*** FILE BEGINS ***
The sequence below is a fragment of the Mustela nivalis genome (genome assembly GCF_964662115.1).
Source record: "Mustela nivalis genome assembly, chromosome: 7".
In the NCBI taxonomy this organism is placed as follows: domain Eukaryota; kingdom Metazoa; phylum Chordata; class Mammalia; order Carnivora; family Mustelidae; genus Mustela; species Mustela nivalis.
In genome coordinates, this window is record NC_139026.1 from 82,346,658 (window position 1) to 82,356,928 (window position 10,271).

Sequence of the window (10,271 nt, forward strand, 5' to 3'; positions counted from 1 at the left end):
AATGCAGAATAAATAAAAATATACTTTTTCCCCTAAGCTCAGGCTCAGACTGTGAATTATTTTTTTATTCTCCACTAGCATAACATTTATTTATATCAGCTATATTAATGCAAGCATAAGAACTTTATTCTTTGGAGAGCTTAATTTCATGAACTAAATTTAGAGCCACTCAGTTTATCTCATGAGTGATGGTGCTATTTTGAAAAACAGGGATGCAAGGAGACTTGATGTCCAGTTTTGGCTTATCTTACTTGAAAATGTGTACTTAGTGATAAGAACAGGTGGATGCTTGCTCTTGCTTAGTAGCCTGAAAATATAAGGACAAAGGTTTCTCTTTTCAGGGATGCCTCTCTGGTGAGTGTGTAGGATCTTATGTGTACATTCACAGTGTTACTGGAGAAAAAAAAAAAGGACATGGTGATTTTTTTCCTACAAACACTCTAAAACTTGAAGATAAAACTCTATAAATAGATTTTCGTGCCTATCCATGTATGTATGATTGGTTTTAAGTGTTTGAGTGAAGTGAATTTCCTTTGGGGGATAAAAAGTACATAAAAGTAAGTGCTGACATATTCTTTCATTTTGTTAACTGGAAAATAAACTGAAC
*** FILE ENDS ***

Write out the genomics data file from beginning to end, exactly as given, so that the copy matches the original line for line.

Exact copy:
The sequence below is a fragment of the Mustela nivalis genome (genome assembly GCF_964662115.1).
Source record: "Mustela nivalis genome assembly, chromosome: 7".
In the NCBI taxonomy this organism is placed as follows: domain Eukaryota; kingdom Metazoa; phylum Chordata; class Mammalia; order Carnivora; family Mustelidae; genus Mustela; species Mustela nivalis.
In genome coordinates, this window is record NC_139026.1 from 82,346,658 (window position 1) to 82,356,928 (window position 10,271).

Sequence of the window (10,271 nt, forward strand, 5' to 3'; positions counted from 1 at the left end):
AATGCAGAATAAATAAAAATATACTTTTTCCCCTAAGCTCAGGCTCAGACTGTGAATTATTTTTTTATTCTCCACTAGCATAACATTTATTTATATCAGCTATATTAATGCAAGCATAAGAACTTTATTCTTTGGAGAGCTTAATTTCATGAACTAAATTTAGAGCCACTCAGTTTATCTCATGAGTGATGGTGCTATTTTGAAAAACAGGGATGCAAGGAGACTTGATGTCCAGTTTTGGCTTATCTTACTTGAAAATGTGTACTTAGTGATAAGAACAGGTGGATGCTTGCTCTTGCTTAGTAGCCTGAAAATATAAGGACAAAGGTTTCTCTTTTCAGGGATGCCTCTCTGGTGAGTGTGTAGGATCTTATGTGTACATTCACAGTGTTACTGGAGAAAAAAAAAAAGGACATGGTGATTTTTTTCCTACAAACACTCTAAAACTTGAAGATAAAACTCTATAAATAGATTTTCGTGCCTATCCATGTATGTATGATTGGTTTTAAGTGTTTGAGTGAAGTGAATTTCCTTTGGGGGATAAAAAGTACATAAAAGTAAGTGCTGACATATTCTTTCATTTTGTTAACTGGAAAATAAACTGAAC